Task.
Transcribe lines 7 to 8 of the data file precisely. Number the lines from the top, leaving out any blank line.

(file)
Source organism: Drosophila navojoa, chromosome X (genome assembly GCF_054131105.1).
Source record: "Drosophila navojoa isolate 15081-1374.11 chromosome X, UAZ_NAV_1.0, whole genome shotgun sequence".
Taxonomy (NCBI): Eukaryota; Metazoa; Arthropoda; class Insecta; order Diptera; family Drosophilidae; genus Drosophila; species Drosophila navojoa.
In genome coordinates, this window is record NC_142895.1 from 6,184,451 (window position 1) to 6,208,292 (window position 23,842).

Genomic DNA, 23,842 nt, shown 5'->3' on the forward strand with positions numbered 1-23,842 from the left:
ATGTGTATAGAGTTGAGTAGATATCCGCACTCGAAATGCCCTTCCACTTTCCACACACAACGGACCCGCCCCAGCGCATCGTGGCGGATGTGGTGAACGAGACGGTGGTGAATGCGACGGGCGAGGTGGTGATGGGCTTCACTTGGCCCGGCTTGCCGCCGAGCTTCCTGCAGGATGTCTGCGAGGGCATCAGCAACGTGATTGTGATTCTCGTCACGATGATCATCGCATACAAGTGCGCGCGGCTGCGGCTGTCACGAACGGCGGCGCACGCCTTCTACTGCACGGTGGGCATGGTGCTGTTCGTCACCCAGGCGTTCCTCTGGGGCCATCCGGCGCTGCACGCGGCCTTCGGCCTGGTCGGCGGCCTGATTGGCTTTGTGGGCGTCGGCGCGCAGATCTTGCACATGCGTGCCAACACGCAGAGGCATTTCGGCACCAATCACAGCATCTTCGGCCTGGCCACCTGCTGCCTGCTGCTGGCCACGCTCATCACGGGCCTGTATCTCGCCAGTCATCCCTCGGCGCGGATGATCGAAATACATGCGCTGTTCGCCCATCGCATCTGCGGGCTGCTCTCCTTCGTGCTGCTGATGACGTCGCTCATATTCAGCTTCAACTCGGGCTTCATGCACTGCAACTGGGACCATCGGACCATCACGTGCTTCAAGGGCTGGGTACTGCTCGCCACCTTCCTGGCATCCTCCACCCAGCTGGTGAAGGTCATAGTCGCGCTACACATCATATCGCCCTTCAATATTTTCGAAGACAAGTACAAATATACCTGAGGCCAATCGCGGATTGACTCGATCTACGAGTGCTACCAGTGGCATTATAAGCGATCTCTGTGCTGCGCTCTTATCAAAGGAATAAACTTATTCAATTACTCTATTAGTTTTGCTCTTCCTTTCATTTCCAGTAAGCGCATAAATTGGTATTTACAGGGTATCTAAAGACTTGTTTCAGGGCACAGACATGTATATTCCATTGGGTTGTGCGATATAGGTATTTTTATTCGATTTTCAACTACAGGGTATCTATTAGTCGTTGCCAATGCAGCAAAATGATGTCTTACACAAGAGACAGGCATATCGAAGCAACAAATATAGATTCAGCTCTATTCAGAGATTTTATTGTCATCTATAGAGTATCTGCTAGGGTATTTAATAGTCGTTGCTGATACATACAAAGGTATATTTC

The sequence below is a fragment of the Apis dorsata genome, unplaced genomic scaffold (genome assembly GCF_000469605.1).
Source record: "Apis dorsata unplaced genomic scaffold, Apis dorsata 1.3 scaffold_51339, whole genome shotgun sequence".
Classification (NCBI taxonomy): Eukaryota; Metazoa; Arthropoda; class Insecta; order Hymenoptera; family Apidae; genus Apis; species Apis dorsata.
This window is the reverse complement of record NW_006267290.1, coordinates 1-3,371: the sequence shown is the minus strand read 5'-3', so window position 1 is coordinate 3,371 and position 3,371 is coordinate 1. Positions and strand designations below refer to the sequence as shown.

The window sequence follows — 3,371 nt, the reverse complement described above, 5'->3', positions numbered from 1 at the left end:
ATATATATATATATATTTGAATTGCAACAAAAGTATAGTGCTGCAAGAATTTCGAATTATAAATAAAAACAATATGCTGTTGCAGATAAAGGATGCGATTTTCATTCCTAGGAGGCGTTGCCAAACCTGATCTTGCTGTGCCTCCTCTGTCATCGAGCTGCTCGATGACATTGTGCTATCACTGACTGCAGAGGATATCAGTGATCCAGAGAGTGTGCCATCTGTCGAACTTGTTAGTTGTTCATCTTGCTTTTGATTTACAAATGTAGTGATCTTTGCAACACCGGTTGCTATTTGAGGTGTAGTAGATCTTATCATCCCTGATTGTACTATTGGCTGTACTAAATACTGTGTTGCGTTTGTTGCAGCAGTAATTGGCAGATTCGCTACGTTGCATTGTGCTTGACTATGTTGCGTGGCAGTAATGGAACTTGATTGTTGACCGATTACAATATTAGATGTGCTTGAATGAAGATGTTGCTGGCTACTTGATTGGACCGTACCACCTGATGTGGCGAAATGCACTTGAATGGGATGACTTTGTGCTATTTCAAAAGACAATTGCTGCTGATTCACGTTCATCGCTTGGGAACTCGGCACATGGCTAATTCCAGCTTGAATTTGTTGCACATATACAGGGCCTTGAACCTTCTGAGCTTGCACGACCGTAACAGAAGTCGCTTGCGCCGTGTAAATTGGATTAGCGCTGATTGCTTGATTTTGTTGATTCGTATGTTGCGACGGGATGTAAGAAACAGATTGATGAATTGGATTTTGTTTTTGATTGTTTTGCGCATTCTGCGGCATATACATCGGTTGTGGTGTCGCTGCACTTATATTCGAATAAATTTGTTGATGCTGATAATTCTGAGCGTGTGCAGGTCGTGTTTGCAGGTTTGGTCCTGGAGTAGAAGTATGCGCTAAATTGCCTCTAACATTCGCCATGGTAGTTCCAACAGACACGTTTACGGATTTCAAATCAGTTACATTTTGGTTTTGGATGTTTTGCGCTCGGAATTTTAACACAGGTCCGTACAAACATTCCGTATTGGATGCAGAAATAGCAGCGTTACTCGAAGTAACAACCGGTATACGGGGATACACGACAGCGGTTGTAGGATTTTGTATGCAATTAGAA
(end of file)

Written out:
The sequence below is a fragment of the Apis dorsata genome, unplaced genomic scaffold (genome assembly GCF_000469605.1).
Source record: "Apis dorsata unplaced genomic scaffold, Apis dorsata 1.3 scaffold_51339, whole genome shotgun sequence".